Three years ago, I was back in the US covering the presidential election. One of the people I interviewed, Ralph Torres began following me on Twitter. The day after the election, he wrote this to me on Twitter:

[blackbirdpie id=”991306753″]

We have the opportunity to pull our audiences further into critical civic conversations but we have to seize it, not believe that interaction is only for ‘them’.

Sacrificing web history on the altar of instant

As I said in my last post about Twitter’s lack of a business model, I’ve been doing some research lately for a think tank. My research has basically consisted of three things:

  • Looking back on the media coverage of an event that happened in early 2010
  • Looking back at the way bloggers reacted to said event
  • And having a quick look at Twitter for reactions there too

Pretty simple stuff, I think you’ll agree. My assumption was that I would be able to tap into Google News; Google Blog, Icerocket and maybe Technorati; and Twitter’s archives. Then I’d be able to scrape the data using something like Outwit Hub, chuck it in Excel and Bob’s your uncle.

Oh, how sadly misguided, how spectacularly wrong.

Now before you talk about how ephemeral the web is and how no one should rely on it for anything, that’s only partly true. A lot of stuff on the web stays on the web, and given how much of our digital selves we are putting on the web, we do need to think about archiving and how we preserve our stuff for the future. But this post is not about archiving, but about accessing what’s already out there.

The first thing I did when I started my research was try to go back in time in Google News to early 2010 and search for news articles about the particular story – the eruption of Eyjafjallajökull – I was interested in.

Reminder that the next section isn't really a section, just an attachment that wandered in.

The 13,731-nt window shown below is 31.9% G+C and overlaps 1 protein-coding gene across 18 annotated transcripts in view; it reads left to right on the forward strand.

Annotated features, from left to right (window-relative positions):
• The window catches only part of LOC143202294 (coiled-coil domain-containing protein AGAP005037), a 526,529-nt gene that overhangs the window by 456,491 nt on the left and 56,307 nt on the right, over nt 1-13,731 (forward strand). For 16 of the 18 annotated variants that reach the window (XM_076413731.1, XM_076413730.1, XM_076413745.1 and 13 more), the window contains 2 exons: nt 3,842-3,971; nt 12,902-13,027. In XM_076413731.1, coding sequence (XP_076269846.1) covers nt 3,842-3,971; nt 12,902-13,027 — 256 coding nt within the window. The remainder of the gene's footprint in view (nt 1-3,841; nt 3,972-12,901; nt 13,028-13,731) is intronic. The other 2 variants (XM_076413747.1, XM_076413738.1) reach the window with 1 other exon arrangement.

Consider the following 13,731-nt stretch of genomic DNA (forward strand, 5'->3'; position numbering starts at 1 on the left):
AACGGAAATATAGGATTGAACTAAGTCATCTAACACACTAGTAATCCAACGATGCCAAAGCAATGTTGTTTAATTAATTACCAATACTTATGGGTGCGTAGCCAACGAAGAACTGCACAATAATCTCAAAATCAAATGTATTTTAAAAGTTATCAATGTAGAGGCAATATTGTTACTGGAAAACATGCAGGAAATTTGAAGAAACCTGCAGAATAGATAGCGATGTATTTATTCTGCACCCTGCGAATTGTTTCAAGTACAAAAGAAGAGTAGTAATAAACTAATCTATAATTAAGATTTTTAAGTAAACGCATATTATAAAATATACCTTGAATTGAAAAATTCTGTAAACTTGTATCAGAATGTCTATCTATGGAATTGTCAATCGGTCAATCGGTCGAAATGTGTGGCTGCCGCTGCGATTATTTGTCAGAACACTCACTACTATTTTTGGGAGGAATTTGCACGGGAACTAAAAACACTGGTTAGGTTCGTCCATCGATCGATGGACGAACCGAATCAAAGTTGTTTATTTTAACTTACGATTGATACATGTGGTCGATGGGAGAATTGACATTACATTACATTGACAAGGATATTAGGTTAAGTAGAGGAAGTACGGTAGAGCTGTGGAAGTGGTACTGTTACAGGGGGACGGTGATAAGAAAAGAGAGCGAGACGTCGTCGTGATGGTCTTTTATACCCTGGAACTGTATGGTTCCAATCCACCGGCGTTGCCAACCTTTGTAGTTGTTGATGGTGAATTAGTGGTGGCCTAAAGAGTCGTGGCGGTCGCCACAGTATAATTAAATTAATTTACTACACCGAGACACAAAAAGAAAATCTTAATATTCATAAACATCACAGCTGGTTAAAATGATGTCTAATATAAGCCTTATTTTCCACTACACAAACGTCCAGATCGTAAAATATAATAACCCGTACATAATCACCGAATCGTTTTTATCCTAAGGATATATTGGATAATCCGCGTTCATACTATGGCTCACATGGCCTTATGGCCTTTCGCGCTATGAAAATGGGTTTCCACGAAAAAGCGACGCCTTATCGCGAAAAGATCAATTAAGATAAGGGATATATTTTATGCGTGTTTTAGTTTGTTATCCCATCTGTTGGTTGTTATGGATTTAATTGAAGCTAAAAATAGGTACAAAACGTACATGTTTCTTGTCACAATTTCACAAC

But Google’s News search results are fuzzy. I wanted to search for the news on particular days, e.g. all the news about the Eyjafjallajökull on 16 April 2010. Do that search, and you’ll be presented with lots of results, many of them not from 16 April 2010 at all, but 17 April or even 18 or 15 April.

I  wanted to refine the search by location, so restricted it to Pages from the UK. Fascinatingly, this included Der Spiegel, Business Daily Africa, Manila Bulletin, FOX News, Le Post and a whole bunch of media sources that, when I last looked, weren’t based in the UK.

So I now have search results which are not limited to either the date or the place that I want. But even worse, results are clustered by story, which might seem like a good idea, but which in reality is lacking. Firstly, these clusters of similar stories are often not clusters of similar stories at all, but clusters of stories that appear to have some keywords in common but which are often actually about slightly different things. I can see the sense in attempting to cluster stories together for the sake of cutting down on duplication for the reader but equally, sometimes I just want a damn list.

Whilst doing my research, I also found that Google News is not, as I had thought, a subset of Google Web results. If you do the same searches on Google Web you get a slightly different set of data, obviously including non-news sites, but actually also including some news sites that aren’t in Google News, and not including many that are.

So far, so annoying, but Google isn’t the only search engine in the world… Except, Google pwned search years ago and innovation in search appears to be almost entirely absent. Bing does news, but a search on Eyjafjallajökull tosses up just three pages of results, and you can’t sort by date. Yahoo News finds nothing. A friend suggested that my local library might have a searchable news archive, but the one I looked at was unworkable for what I wanted.

I’m sure there are paid archives of digital news, but that wasn’t within my budget and, to be honest, given how much news is out there in the wild, there should be a good way to search it. I even tried the Google News API, but that has exactly the same unwanted behaviours as the website.

But hey, things will be better in the blog search, right?

Years ago, in the golden era of blogging, Technorati worked. Their site used to be really great, and I loved it so much I did some work with them. These days, I’m not quite sure what it’s for. It’s certainly not for search, given it finds nothing for Eyjafjallajökull. Icerocket is a better search engine, and you can refine by date, but it finds nothing on our target date, which is surprising as it’s a day or so after Eyjaf popped her top and the flight ban was well underway and, well, you’d think someone on the internet might have had something to say about it.